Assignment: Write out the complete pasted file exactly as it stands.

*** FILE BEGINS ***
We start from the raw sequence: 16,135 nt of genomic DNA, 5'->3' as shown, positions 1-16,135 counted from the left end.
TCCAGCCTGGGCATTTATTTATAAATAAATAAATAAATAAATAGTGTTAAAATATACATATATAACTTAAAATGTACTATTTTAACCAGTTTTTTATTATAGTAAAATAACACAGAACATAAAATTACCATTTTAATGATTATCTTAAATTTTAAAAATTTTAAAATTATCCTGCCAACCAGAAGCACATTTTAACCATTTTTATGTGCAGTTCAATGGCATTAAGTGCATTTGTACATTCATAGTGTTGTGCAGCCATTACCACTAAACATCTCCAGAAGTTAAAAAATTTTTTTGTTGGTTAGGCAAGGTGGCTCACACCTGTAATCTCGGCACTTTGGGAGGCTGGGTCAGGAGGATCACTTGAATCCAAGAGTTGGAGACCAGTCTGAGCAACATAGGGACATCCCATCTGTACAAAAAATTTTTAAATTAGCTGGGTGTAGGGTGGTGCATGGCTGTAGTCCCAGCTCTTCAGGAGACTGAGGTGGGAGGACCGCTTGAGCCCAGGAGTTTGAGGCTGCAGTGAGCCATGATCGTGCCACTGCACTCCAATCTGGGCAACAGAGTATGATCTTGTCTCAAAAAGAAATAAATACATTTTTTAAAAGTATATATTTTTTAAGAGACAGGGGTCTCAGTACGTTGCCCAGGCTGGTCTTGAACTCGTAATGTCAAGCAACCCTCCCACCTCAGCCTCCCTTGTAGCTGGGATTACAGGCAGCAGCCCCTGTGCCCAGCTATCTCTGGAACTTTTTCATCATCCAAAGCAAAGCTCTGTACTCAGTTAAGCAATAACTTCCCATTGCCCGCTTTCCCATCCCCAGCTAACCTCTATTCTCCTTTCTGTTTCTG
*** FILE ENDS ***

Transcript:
We start from the raw sequence: 16,135 nt of genomic DNA, 5'->3' as shown, positions 1-16,135 counted from the left end.
TCCAGCCTGGGCATTTATTTATAAATAAATAAATAAATAAATAGTGTTAAAATATACATATATAACTTAAAATGTACTATTTTAACCAGTTTTTTATTATAGTAAAATAACACAGAACATAAAATTACCATTTTAATGATTATCTTAAATTTTAAAAATTTTAAAATTATCCTGCCAACCAGAAGCACATTTTAACCATTTTTATGTGCAGTTCAATGGCATTAAGTGCATTTGTACATTCATAGTGTTGTGCAGCCATTACCACTAAACATCTCCAGAAGTTAAAAAATTTTTTTGTTGGTTAGGCAAGGTGGCTCACACCTGTAATCTCGGCACTTTGGGAGGCTGGGTCAGGAGGATCACTTGAATCCAAGAGTTGGAGACCAGTCTGAGCAACATAGGGACATCCCATCTGTACAAAAAATTTTTAAATTAGCTGGGTGTAGGGTGGTGCATGGCTGTAGTCCCAGCTCTTCAGGAGACTGAGGTGGGAGGACCGCTTGAGCCCAGGAGTTTGAGGCTGCAGTGAGCCATGATCGTGCCACTGCACTCCAATCTGGGCAACAGAGTATGATCTTGTCTCAAAAAGAAATAAATACATTTTTTAAAAGTATATATTTTTTAAGAGACAGGGGTCTCAGTACGTTGCCCAGGCTGGTCTTGAACTCGTAATGTCAAGCAACCCTCCCACCTCAGCCTCCCTTGTAGCTGGGATTACAGGCAGCAGCCCCTGTGCCCAGCTATCTCTGGAACTTTTTCATCATCCAAAGCAAAGCTCTGTACTCAGTTAAGCAATAACTTCCCATTGCCCGCTTTCCCATCCCCAGCTAACCTCTATTCTCCTTTCTGTTTCTG